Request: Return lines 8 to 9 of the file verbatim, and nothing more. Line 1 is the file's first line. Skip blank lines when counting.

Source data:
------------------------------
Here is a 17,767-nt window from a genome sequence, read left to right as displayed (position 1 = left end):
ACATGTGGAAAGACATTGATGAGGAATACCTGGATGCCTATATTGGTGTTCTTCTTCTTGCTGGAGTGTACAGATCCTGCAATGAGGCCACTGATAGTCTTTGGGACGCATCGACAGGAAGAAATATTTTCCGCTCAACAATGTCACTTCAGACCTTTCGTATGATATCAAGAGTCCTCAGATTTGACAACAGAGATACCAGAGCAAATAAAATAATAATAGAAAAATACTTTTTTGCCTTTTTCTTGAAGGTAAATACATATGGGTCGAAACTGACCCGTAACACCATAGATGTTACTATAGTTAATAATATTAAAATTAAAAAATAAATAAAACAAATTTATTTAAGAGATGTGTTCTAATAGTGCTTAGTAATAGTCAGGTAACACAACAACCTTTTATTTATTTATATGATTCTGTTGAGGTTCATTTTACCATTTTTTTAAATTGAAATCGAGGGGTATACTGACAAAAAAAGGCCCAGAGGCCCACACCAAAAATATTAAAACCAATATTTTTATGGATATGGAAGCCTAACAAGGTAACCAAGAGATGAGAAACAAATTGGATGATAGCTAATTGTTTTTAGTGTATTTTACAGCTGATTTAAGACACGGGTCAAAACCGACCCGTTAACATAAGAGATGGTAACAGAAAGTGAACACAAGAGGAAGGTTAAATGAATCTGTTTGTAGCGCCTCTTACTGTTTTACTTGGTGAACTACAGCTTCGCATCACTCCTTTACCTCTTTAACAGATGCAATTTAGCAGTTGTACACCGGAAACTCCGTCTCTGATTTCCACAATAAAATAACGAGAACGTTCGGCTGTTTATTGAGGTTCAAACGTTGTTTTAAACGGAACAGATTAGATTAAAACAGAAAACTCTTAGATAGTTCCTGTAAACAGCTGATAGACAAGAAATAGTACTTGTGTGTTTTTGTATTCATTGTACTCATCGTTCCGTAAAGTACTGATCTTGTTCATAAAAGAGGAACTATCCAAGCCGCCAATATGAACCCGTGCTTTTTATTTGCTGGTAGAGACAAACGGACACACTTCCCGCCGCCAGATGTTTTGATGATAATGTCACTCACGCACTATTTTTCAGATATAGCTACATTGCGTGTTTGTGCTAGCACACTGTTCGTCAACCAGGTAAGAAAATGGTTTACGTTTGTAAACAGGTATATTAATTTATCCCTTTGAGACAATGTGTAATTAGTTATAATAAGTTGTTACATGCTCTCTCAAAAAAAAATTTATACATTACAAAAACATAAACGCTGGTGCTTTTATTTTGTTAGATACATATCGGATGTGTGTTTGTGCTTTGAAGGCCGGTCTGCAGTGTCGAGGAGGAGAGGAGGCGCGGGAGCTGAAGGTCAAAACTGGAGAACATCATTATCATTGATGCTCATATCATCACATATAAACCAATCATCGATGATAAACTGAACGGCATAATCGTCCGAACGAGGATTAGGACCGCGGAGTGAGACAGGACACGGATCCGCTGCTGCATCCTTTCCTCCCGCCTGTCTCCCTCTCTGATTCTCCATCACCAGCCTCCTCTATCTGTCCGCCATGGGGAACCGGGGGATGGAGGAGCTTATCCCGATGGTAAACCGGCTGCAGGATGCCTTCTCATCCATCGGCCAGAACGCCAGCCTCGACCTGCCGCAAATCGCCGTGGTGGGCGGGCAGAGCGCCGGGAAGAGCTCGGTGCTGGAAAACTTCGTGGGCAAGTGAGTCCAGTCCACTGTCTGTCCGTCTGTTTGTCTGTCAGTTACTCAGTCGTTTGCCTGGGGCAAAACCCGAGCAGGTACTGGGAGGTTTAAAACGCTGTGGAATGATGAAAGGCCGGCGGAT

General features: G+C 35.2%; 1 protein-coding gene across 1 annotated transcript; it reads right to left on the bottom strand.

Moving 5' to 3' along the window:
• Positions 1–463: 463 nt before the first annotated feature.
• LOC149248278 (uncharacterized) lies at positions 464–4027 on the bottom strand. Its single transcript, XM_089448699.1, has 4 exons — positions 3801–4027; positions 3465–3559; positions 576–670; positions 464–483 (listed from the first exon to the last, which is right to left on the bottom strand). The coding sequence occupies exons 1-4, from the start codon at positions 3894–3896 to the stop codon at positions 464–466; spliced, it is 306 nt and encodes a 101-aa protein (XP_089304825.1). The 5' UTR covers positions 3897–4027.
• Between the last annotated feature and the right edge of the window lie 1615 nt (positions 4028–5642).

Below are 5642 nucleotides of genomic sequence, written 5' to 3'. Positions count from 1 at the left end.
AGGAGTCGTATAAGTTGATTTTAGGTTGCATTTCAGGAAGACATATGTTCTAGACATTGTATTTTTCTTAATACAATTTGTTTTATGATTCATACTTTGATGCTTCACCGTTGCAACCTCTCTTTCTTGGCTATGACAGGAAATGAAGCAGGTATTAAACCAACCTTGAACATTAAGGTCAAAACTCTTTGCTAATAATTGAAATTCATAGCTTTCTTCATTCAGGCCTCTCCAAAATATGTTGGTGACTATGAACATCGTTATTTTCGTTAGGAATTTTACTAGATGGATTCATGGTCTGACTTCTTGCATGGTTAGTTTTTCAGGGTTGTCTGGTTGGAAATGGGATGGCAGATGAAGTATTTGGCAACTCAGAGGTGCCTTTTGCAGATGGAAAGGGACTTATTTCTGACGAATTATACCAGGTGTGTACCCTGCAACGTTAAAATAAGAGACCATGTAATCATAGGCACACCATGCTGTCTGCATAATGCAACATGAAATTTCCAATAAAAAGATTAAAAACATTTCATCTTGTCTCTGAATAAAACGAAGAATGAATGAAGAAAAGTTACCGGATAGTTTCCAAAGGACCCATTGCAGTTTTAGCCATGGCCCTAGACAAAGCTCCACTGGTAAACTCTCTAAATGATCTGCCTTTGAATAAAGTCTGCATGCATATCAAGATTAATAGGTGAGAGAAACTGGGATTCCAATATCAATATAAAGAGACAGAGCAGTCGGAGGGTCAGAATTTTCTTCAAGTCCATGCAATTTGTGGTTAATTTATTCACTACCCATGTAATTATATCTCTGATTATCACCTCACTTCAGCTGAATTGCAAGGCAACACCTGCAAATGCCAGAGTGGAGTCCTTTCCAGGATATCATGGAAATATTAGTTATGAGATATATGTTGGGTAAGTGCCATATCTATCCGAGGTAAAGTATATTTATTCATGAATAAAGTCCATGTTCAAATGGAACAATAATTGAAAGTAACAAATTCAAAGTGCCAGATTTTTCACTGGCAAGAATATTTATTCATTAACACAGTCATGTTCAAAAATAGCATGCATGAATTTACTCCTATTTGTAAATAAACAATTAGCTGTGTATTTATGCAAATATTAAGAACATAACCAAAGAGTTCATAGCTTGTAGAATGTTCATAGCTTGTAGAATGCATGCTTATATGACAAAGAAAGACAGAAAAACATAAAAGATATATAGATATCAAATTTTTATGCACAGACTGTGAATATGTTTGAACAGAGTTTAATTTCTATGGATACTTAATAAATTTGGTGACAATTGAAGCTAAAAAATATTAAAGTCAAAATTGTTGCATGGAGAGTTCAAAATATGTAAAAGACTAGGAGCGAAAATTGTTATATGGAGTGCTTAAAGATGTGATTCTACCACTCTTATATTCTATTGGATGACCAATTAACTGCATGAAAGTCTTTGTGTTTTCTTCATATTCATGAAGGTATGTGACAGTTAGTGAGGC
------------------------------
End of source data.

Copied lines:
Below are 5642 nucleotides of genomic sequence, written 5' to 3'. Positions count from 1 at the left end.
AGGAGTCGTATAAGTTGATTTTAGGTTGCATTTCAGGAAGACATATGTTCTAGACATTGTATTTTTCTTAATACAATTTGTTTTATGATTCATACTTTGATGCTTCACCGTTGCAACCTCTCTTTCTTGGCTATGACAGGAAATGAAGCAGGTATTAAACCAACCTTGAACATTAAGGTCAAAACTCTTTGCTAATAATTGAAATTCATAGCTTTCTTCATTCAGGCCTCTCCAAAATATGTTGGTGACTATGAACATCGTTATTTTCGTTAGGAATTTTACTAGATGGATTCATGGTCTGACTTCTTGCATGGTTAGTTTTTCAGGGTTGTCTGGTTGGAAATGGGATGGCAGATGAAGTATTTGGCAACTCAGAGGTGCCTTTTGCAGATGGAAAGGGACTTATTTCTGACGAATTATACCAGGTGTGTACCCTGCAACGTTAAAATAAGAGACCATGTAATCATAGGCACACCATGCTGTCTGCATAATGCAACATGAAATTTCCAATAAAAAGATTAAAAACATTTCATCTTGTCTCTGAATAAAACGAAGAATGAATGAAGAAAAGTTACCGGATAGTTTCCAAAGGACCCATTGCAGTTTTAGCCATGGCCCTAGACAAAGCTCCACTGGTAAACTCTCTAAATGATCTGCCTTTGAATAAAGTCTGCATGCATATCAAGATTAATAGGTGAGAGAAACTGGGATTCCAATATCAATATAAAGAGACAGAGCAGTCGGAGGGTCAGAATTTTCTTCAAGTCCATGCAATTTGTGGTTAATTTATTCACTACCCATGTAATTATATCTCTGATTATCACCTCACTTCAGCTGAATTGCAAGGCAACACCTGCAAATGCCAGAGTGGAGTCCTTTCCAGGATATCATGGAAATATTAGTTATGAGATATATGTTGGGTAAGTGCCATATCTATCCGAGGTAAAGTATATTTATTCATGAATAAAGTCCATGTTCAAATGGAACAATAATTGAAAGTAACAAATTCAAAGTGCCAGATTTTTCACTGGCAAGAATATTTATTCATTAACACAGTCATGTTCAAAAATAGCATGCATGAATTTACTCCTATTTGTAAATAAACAATTAGCTGTGTATTTATGCAAATATTAAGAACATAACCAAAGAGTTCATAGCTTGTAGAATGTTCATAGCTTGTAGAATGCATGCTTATATGACAAAGAAAGACAGAAAAACATAAAAGATATATAGATATCAAATTTTTATGCACAGACTGTGAATATGTTTGAACAGAGTTTAATTTCTATGGATACTTAATAAATTTGGTGACAATTGAAGCTAAAAAATATTAAAGTCAAAATTGTTGCATGGAGAGTTCAAAATATGTAAAAGACTAGGAGCGAAAATTGTTATATGGAGTGCTTAAAGATGTGATTCTACCACTCTTATATTCTATTGGATGACCAATTAACTGCATGAAAGTCTTTGTGTTTTCTTCATATTCATGAAGGTATGTGACAGTTAGTGAGGC